The Marathon Of Motherhood and Why I Get Tripped Up

I muttered these words under my breath all day yesterday:

"Oh, if I have to clean up one more spill!" "Why doesn't anyone ever put things back where they belong?" "Please just stop talking..." "I can't do this." "If only..." "I just want to get something done today." That was the mother I was yesterday. I was tired, I was anxious, I was looking to my to-do list and not to Christ's to-BE list. Have I forgotten everything I learned about my true identity in Christ? Have I so quickly forgotten that I do not need to have everything go my way to have peace today? That a clean home is not my shelter and orderly children don't earn me anything that the blood of Christ hasn't already provided for? That the thing standing in my way to happiness today is ultimately my expectations wrapped up in sinful pride.

When I have a day like yesterday, it serves to remember that motherhood is a marathon, not a sprint. Dirt and dust, accidents, crying, messy diapers, and dishes will not cease at the end of the day. We so often act like we can overcome these inconveniences of daily living in one fell it is somehow possible to so accurately manage the unpleasantries of working in the home that we might never have to tackle those things again. It's not how efficiently you get it all done today, it's how well you run the race to the finish.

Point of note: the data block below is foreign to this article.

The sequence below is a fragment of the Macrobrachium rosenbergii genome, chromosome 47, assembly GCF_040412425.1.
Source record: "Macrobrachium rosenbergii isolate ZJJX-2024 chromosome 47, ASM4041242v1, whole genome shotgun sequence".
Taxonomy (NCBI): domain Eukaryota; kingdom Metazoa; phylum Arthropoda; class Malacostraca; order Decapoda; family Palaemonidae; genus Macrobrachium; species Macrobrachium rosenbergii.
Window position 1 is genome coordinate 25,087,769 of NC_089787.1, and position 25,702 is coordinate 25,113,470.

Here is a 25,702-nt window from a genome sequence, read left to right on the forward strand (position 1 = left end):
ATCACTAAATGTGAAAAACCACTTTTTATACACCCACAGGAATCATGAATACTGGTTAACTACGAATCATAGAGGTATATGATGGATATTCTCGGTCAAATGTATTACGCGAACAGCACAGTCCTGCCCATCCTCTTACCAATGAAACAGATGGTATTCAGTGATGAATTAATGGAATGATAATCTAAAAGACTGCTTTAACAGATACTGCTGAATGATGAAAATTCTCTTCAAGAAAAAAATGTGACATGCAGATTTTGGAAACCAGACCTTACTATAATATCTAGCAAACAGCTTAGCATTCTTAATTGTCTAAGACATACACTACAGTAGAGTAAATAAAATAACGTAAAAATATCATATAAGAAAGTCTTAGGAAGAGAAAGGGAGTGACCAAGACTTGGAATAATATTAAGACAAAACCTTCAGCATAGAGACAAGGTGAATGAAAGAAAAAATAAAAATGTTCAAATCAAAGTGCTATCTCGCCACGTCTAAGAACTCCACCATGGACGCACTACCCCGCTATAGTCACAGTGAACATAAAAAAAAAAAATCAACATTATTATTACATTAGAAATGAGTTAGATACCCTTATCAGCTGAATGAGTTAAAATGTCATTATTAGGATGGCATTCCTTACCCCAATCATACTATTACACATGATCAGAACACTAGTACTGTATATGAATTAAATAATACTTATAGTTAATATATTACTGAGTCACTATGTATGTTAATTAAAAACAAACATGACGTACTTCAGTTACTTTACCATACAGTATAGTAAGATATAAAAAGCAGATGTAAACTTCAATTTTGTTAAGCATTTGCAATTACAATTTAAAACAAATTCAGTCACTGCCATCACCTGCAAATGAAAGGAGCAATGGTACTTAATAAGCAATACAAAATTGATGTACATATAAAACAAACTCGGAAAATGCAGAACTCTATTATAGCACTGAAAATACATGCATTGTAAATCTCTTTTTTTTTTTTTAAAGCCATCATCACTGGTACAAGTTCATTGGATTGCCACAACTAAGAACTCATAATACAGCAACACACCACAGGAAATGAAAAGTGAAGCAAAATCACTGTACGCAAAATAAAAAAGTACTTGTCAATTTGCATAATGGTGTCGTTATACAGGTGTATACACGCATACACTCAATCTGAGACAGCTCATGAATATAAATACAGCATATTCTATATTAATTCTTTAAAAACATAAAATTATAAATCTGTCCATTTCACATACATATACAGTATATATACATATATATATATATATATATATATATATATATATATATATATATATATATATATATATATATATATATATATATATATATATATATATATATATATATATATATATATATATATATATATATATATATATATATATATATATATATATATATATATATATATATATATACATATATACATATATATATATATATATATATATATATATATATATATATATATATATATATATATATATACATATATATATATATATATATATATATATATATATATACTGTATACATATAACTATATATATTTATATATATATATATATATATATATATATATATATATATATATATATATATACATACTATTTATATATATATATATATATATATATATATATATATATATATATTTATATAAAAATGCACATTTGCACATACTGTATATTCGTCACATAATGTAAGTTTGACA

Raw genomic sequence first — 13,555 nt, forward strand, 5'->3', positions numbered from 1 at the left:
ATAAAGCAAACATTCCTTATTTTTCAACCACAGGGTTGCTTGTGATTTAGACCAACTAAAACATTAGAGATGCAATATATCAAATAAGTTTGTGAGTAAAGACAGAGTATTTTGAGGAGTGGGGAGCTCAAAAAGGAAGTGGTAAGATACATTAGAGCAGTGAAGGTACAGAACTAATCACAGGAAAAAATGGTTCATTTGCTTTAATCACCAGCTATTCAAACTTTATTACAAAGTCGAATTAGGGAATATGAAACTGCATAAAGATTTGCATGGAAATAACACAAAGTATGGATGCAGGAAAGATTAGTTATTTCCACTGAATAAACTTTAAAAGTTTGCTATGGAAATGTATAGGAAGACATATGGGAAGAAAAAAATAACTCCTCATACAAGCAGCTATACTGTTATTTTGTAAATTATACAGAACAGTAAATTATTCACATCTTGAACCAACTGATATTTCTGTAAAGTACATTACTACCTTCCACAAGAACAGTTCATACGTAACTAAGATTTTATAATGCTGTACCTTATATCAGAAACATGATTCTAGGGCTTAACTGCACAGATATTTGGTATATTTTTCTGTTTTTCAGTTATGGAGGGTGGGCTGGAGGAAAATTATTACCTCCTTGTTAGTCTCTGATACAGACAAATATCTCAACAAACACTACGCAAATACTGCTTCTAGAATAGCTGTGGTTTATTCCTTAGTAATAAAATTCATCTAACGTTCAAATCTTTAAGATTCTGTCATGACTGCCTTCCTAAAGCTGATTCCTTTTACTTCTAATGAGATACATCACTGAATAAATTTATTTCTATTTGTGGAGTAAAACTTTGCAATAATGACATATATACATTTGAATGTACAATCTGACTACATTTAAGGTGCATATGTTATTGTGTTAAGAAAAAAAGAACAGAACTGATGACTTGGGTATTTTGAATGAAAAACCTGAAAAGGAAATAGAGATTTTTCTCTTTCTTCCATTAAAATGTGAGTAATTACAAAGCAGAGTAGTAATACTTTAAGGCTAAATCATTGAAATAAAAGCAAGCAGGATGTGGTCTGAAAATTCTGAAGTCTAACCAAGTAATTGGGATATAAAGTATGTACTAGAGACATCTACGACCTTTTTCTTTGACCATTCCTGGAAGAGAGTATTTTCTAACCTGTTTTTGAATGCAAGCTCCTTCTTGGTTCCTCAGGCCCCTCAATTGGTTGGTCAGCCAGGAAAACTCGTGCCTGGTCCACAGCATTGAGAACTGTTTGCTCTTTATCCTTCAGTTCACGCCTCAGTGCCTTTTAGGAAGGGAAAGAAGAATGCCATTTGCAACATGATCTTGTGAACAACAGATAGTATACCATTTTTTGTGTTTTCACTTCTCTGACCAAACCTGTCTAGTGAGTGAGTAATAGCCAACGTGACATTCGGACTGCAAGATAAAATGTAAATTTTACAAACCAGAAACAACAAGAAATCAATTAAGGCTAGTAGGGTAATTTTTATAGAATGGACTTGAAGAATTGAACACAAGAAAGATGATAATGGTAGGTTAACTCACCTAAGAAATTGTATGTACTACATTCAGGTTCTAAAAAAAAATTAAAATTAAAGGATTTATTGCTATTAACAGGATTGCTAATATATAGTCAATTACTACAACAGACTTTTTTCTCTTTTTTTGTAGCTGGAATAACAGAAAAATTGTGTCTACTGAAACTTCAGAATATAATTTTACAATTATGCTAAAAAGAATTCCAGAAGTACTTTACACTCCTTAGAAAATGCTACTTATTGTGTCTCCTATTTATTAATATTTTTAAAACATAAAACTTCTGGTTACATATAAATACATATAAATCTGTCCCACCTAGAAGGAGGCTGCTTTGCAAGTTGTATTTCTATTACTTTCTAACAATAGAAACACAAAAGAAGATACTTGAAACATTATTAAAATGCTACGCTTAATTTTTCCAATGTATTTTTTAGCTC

Marathon of Motherhood And Why I Get Tripped Up |

The reality is: What we might perceive as unpleasant, inconvenient, and exhausting tasks of motherhood, actually serve to accurately reveal what we desperately rely on for comfort. We depend on those comforts, hoping that we might not need to look elsewhere, or to anyone else, for sustenance. We often live like we want to run our own race, according to our own rules, for our own glory.

We rebel against humility, weakness, lowliness, and dependence upon our Master...and try (and fail miserably) to fulfill ourselves through meager means of control and striving. And Jesus woos our rebel's heart by allowing our efforts to come up short and our attempts at satisfying ourselves to feel empty. Instead, he fills the void with what we cannot muster up for ourselves: patience, joy, forgiveness, wisdom, humility, eternal perspective...all of which I desperately needed yesterday.

Jesus bled for those muttered words of discontent. He redeemed this mother who fails, who wrestles, who isn't a naturally good mother. (Who is?!)

His mercies are new every morning. Great is thy faithfulness, Lord...Today will be unlike yesterday, by your grace, and for your I submit to the marathon of motherhood. I hope you'll join me today.


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